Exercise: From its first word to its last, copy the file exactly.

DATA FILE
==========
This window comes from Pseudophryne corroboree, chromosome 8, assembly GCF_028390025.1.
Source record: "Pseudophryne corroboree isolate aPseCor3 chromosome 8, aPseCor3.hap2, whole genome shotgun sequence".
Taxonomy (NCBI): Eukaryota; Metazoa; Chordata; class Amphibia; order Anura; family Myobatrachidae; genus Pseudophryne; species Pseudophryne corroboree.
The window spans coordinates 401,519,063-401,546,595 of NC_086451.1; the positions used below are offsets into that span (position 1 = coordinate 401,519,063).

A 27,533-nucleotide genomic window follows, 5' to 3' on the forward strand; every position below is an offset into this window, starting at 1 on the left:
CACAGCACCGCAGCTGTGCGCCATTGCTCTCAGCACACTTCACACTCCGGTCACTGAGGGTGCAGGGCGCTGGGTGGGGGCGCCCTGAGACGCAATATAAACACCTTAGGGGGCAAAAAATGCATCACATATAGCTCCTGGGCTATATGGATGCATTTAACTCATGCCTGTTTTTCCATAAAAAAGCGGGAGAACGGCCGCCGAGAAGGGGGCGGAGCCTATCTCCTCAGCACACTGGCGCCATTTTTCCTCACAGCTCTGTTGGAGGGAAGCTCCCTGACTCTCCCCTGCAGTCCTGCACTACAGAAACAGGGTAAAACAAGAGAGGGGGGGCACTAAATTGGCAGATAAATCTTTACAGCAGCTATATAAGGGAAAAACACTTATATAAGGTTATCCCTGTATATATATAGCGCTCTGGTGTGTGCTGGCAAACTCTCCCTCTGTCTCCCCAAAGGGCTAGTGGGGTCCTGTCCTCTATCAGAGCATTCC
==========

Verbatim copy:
This window comes from Pseudophryne corroboree, chromosome 8, assembly GCF_028390025.1.
Source record: "Pseudophryne corroboree isolate aPseCor3 chromosome 8, aPseCor3.hap2, whole genome shotgun sequence".
Taxonomy (NCBI): Eukaryota; Metazoa; Chordata; class Amphibia; order Anura; family Myobatrachidae; genus Pseudophryne; species Pseudophryne corroboree.
The window spans coordinates 401,519,063-401,546,595 of NC_086451.1; the positions used below are offsets into that span (position 1 = coordinate 401,519,063).

A 27,533-nucleotide genomic window follows, 5' to 3' on the forward strand; every position below is an offset into this window, starting at 1 on the left:
CACAGCACCGCAGCTGTGCGCCATTGCTCTCAGCACACTTCACACTCCGGTCACTGAGGGTGCAGGGCGCTGGGTGGGGGCGCCCTGAGACGCAATATAAACACCTTAGGGGGCAAAAAATGCATCACATATAGCTCCTGGGCTATATGGATGCATTTAACTCATGCCTGTTTTTCCATAAAAAAGCGGGAGAACGGCCGCCGAGAAGGGGGCGGAGCCTATCTCCTCAGCACACTGGCGCCATTTTTCCTCACAGCTCTGTTGGAGGGAAGCTCCCTGACTCTCCCCTGCAGTCCTGCACTACAGAAACAGGGTAAAACAAGAGAGGGGGGGCACTAAATTGGCAGATAAATCTTTACAGCAGCTATATAAGGGAAAAACACTTATATAAGGTTATCCCTGTATATATATAGCGCTCTGGTGTGTGCTGGCAAACTCTCCCTCTGTCTCCCCAAAGGGCTAGTGGGGTCCTGTCCTCTATCAGAGCATTCC